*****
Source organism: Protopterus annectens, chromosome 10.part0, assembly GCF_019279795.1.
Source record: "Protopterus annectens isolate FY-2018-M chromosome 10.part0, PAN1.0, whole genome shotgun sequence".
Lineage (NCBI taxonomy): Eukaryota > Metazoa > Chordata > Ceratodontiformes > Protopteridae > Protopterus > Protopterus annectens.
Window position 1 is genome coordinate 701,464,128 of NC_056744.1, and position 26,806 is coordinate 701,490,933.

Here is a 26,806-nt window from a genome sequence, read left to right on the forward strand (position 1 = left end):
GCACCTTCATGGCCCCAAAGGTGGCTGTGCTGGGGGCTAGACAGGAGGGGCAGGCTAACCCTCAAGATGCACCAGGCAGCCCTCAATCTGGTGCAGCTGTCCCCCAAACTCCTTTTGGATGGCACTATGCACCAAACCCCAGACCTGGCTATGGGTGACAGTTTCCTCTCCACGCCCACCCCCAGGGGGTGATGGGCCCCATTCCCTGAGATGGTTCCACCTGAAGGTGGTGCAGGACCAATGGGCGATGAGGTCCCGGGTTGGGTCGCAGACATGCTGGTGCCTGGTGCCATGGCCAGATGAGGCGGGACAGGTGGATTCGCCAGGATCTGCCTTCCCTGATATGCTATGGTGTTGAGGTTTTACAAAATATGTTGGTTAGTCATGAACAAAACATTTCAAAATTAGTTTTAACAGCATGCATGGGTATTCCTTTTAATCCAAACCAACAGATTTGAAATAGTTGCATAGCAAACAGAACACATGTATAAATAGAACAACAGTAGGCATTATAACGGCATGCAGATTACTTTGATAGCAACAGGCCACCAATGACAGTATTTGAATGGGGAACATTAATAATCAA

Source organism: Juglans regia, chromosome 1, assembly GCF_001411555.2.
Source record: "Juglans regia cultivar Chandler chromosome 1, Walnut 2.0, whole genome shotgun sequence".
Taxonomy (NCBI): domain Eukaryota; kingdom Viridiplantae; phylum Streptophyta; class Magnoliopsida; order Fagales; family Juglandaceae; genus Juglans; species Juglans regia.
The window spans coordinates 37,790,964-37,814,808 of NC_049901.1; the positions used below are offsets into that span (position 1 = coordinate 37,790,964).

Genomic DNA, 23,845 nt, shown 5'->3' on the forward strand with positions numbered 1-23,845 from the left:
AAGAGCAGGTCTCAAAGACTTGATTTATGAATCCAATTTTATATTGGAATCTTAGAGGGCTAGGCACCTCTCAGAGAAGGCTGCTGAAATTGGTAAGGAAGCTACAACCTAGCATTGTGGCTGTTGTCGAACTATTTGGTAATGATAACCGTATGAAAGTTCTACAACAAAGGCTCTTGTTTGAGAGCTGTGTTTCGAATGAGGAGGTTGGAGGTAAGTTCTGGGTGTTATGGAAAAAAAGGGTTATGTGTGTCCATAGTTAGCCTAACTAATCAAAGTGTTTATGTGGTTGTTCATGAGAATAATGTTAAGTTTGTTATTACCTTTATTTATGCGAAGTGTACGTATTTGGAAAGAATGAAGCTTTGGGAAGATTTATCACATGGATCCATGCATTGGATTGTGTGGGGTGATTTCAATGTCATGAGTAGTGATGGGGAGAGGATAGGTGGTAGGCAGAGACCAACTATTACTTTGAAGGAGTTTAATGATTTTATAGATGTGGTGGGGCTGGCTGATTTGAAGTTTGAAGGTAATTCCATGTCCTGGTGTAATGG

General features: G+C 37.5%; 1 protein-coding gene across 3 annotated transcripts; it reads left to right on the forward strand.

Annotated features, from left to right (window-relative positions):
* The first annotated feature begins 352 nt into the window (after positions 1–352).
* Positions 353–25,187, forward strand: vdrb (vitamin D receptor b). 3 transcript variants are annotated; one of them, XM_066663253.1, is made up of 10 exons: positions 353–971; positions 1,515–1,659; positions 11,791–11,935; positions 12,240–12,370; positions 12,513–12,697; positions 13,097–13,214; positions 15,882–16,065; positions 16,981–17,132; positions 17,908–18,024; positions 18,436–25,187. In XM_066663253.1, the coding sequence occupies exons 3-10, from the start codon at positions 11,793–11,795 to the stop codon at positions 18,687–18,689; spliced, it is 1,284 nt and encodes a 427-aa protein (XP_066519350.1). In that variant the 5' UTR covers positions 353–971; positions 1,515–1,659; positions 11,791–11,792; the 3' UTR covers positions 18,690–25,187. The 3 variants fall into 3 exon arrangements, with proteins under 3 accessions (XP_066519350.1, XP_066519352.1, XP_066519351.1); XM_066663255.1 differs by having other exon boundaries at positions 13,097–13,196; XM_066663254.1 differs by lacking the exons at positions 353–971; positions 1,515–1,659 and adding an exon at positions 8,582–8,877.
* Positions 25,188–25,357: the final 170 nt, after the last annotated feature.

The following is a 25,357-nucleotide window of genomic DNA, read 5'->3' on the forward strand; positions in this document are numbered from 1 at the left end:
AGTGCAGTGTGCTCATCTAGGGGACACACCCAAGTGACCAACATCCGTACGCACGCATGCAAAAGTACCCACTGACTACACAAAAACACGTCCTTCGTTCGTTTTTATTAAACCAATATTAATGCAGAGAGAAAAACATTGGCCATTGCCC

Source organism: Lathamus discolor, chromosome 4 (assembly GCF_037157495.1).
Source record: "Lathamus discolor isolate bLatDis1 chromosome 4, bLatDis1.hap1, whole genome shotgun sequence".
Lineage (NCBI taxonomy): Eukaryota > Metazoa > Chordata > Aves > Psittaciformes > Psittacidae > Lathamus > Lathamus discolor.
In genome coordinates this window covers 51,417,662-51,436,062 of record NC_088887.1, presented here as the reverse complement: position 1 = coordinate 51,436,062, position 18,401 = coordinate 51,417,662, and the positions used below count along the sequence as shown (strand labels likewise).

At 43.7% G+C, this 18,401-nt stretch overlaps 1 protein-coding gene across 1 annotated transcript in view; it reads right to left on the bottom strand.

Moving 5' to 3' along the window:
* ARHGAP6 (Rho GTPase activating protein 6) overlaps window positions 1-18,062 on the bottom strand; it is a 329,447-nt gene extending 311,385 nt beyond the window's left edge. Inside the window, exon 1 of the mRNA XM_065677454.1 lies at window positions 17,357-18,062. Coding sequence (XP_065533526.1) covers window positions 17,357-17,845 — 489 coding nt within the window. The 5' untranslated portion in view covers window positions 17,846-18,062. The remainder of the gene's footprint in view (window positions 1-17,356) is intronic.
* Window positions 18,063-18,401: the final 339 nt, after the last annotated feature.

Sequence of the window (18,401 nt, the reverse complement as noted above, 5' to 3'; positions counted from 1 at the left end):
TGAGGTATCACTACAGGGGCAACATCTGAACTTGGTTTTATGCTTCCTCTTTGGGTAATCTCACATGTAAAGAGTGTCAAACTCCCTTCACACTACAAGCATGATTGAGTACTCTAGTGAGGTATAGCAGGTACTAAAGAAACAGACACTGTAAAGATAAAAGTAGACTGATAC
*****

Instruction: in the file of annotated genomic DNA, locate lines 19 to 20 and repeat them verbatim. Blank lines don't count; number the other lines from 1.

AGTGCAGTGTGCTCATCTAGGGGACACACCCAAGTGACCAACATCCGTACGCACGCATGCAAAAGTACCCACTGACTACACAAAAACACGTCCTTCGTTCGTTTTTATTAAACCAATATTAATGCAGAGAGAAAAACATTGGCCATTGCCC

Source organism: Lathamus discolor, chromosome 4 (assembly GCF_037157495.1).